Tribal lenders face off against CFPB
The Consumer Financial Protection Bureau is suing four online lenders affiliated with a Native American tribe while another case appears headed towards the Supreme Court.
Meanwhile, there’s speculation about how long the bureau’s leader will keep his post.
The CFPB lawsuit alleges the four lending entities have violated federal consumer protection laws by requiring borrowers to pay exorbitant interest rates, beginning at 440 percent across 17 states.
The online lending groups involved in the suit are Golden Valley Lending, Silver Cloud Financial and two organizations owned by the Habematolel Pomo of Upper Lake tribe, Mountain Summit Financial and Majestic Lake Financial. It is alleged that the four lending firms run deceptive and predatory practices, according to Richard Cordray director of the CFPB.
“We allege that these companies made deceptive demands and illegally took money from people’s bank accounts,” Cordray said in a statement. “We are seeking to stop these violations and get relief for consumers.”
In the suit, the bureau claims that Golden Valley and Silver Cloud gave online loans, from $300 to $1,200, with annual interest rates upwards to 950 percent.
Lori Alvino McGill, an attorney for the lenders, stated in an email to the Los Angeles Times that the groups will fight back and that the suit is a violation of tribal sovereignty.
An April article on the Buzzfeed news site says previous legal action involving three tribes and the CFPB could end up in the Supreme Court where new conservative justice Neil Gorsuch could play a key role in any ruling. A Michigan State University professor said Gorsuch appears to have more experience in Indian law cases than the other justices on the court.
The CFPB is controversial among many conservatives who are concerned about its reach and lack of oversight.
An April MSNBC article says there is conjecture that instead of dismissing Cordray before his five-year appointment ends, President Donald Trump may be waiting for Cordray to step down from the agency and run for governor of Ohio.
Ponca Tribe Acquired Homestead Trail
The Ponca Tribe of Nebraska purchased a nearly 20-mile trail, which the tribe calls the “Ponca Trail of Tears.” Spanning from Beatrice to Barneston, the Ponca tribe renamed it Chief Standing Bear Trail. The tribe acquired the land, which was taken from them nearly 140 years ago, from the Nebraska Trails Foundation.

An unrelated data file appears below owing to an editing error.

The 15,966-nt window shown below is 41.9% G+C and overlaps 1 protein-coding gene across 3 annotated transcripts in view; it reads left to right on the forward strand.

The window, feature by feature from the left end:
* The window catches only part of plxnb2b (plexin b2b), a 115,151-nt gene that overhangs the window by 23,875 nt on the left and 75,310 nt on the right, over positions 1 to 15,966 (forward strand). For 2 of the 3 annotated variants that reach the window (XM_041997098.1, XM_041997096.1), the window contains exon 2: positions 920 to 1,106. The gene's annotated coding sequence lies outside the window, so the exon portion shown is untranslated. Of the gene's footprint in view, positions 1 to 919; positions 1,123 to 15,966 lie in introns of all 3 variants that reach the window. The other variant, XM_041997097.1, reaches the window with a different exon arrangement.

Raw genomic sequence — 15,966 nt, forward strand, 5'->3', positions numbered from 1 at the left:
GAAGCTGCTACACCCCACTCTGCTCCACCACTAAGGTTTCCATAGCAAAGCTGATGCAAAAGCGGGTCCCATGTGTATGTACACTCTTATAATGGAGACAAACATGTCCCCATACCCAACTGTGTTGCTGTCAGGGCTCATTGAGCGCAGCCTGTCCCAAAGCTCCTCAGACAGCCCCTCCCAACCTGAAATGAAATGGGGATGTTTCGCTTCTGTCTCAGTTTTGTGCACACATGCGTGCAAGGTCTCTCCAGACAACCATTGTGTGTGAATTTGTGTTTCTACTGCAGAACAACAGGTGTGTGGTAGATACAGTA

Cherokee Nation Files Suit
In a battle against the rampant opioid abuse epidemic, the Cherokee Nation slammed major pharmaceutical retailers, Wal-Mart and Walgreens, and drug distributors with a lawsuit. The complaint alleges that the businesses have failed to stop the occurrence of illegal opioid prescriptions in Oklahoma, which the alleged negligence led to the epidemic of use and abuse in the tribe at an alarming rate.
Twin Arrows Navajo Casino Resort Turns Four
Navajo Nation’s only resort commemorated its fourth year in May, following four years of strong fiscal returns and business relationships. The AAA Four Diamond casino and resort showcases the artworks of commissioned Navajo artists, worth more than $500,000. The casino features more than 1,000 slot machines, table games and bingo. A five-story hotel with 200 rooms accommodates guests, which is equipped with a heated indoor pool, an arcade, five restaurants and a 16,000-square-foot banquet and conference center.
People on the Move
Navajo Nation’s President Russell Begaye and Vice President Jonathan Nez honored Paulene Thomas on her new role as executive director with the Navajo Gaming Regulatory Office. This office is responsible for regulating and ensuring gaming integrity and standards on the Navajo Nation.
“We congratulate Director Thomas on her confirmation to serve as the Executive Director of the Navajo Gaming Regulatory Office. Director Thomas will be responsible for regulating all four casinos located on the Navajo Nation,” President Begaye said. “We are glad to have qualified Navajo people work to improve and provide efficient services for the Navajo Nation.”
The confirmation for this new appointment was conducted by the Navajo Nation Council by a vote of 14-1.
“I am appreciative of my confirmation, I want to thank President Begaye and Vice President Nez for their confidence in me and the Navajo Nation Council in confirming that. I enjoy the job, the staff and the challenges,” Thomas said. “The goal of NGRO is to make it better and continue to protect the assets of the Navajo Nation, as well as the integrity of the games we offer at the casinos.”
Director Thomas served as the Interim Executive Director since June of 2014, she was also the Deputy Executive Director from April 2012 to June of 2014.
Appeals court approves $380 million payout
A federal appeals court in Washington, D.C., approved distributing $380 million from a loan discrimination case involving Native American farmers. Paying 5,000 claimants $21,275 each and $300 million to Native American groups would conclude the $680 million settlement of
a 1999 lawsuit.